- Doctoral Candidate
- University of California, Los Angeles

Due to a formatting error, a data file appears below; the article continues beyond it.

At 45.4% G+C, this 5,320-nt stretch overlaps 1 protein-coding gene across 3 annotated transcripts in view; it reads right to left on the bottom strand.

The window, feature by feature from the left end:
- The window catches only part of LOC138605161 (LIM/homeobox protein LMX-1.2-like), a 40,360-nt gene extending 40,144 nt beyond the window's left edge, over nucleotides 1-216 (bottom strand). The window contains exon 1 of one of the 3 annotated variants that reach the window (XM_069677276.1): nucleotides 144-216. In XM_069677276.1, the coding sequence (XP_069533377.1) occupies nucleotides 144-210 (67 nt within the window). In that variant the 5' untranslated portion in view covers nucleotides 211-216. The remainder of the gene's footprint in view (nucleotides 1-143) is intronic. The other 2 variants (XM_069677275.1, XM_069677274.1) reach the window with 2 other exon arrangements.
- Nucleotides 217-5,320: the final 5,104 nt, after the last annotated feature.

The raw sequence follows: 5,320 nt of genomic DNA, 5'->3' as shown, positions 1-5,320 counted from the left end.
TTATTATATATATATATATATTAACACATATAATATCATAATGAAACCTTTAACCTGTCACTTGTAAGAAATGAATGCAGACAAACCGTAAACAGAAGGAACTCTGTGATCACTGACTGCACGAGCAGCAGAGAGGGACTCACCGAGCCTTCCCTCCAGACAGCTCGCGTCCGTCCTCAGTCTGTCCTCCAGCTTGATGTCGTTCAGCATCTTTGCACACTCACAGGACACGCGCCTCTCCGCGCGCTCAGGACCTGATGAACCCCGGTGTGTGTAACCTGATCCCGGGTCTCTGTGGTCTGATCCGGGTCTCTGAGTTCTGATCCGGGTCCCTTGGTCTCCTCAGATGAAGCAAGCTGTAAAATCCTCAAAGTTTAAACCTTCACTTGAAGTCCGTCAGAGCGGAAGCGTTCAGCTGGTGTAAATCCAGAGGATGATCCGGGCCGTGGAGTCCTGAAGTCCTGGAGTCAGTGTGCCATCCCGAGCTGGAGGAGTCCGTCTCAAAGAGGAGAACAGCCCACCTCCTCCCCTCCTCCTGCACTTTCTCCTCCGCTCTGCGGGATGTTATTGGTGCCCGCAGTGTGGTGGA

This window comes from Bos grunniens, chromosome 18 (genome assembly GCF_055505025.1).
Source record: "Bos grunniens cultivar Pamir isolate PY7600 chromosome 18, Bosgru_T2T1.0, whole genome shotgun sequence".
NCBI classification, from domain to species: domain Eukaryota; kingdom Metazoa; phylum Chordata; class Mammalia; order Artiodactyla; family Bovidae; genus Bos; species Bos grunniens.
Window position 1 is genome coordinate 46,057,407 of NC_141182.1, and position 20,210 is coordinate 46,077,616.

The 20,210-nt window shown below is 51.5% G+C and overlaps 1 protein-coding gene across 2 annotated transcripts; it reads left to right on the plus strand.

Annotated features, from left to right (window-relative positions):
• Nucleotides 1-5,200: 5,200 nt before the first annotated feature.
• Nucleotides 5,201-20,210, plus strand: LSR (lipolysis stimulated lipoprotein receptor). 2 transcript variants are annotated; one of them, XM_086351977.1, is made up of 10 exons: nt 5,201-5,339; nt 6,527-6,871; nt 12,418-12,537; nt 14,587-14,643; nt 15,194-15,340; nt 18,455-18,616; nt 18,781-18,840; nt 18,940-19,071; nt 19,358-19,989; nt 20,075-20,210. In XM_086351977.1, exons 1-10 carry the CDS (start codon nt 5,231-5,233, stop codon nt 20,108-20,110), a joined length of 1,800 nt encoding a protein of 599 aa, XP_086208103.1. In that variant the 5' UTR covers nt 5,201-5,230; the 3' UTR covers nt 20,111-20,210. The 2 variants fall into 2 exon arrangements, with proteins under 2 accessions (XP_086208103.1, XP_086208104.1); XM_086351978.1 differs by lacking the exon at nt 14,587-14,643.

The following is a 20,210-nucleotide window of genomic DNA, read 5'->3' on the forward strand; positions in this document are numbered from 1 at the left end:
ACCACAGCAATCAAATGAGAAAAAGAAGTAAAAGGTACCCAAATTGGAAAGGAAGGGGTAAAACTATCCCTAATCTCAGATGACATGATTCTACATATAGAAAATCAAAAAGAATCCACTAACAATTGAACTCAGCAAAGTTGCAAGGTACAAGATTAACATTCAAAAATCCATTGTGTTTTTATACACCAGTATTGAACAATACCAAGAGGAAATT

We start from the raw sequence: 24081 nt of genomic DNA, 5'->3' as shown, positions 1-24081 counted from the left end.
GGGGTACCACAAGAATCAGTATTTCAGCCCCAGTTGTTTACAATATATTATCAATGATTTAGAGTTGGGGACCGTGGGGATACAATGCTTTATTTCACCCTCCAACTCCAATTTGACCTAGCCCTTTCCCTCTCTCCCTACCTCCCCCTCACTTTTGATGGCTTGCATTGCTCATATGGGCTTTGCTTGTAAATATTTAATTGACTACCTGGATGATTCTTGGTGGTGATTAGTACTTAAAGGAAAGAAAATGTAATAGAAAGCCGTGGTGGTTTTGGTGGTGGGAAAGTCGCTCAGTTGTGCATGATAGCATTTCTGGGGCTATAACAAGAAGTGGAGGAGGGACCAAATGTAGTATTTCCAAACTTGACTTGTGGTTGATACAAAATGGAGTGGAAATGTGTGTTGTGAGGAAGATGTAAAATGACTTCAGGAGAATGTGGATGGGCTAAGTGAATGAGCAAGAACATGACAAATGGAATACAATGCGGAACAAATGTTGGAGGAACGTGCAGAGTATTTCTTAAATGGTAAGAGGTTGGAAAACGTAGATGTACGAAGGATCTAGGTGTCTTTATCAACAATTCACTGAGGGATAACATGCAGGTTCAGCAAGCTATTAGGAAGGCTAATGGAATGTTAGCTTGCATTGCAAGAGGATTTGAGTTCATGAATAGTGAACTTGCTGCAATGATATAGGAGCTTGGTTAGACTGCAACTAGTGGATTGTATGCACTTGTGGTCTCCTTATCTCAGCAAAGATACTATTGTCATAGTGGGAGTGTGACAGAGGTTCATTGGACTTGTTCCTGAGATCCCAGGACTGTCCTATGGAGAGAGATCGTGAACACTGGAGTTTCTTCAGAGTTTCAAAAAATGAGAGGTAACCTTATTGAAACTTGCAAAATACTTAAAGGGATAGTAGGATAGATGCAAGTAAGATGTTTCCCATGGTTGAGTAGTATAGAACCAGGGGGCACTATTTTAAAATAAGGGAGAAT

This dissertation examines the transformation of the political, social, cultural, and physical landscape of eighth-century and ninth-century Bavaria as the region was absorbed into the expanding Frankish kingdom, following the deposition of its quasi-regal duke. The study elucidates the wider process by which the Carolingian dynasty united most of Western Europe under its control in the course of a few decades, concentrating on the roles of land use and the representation of environmental space. Changes made during this period to the organization of land resources, and to the mental demarcations of land such as ecclesiastical jurisdiction and centers of political power, changed perceptions of identity and supported changes in rulership.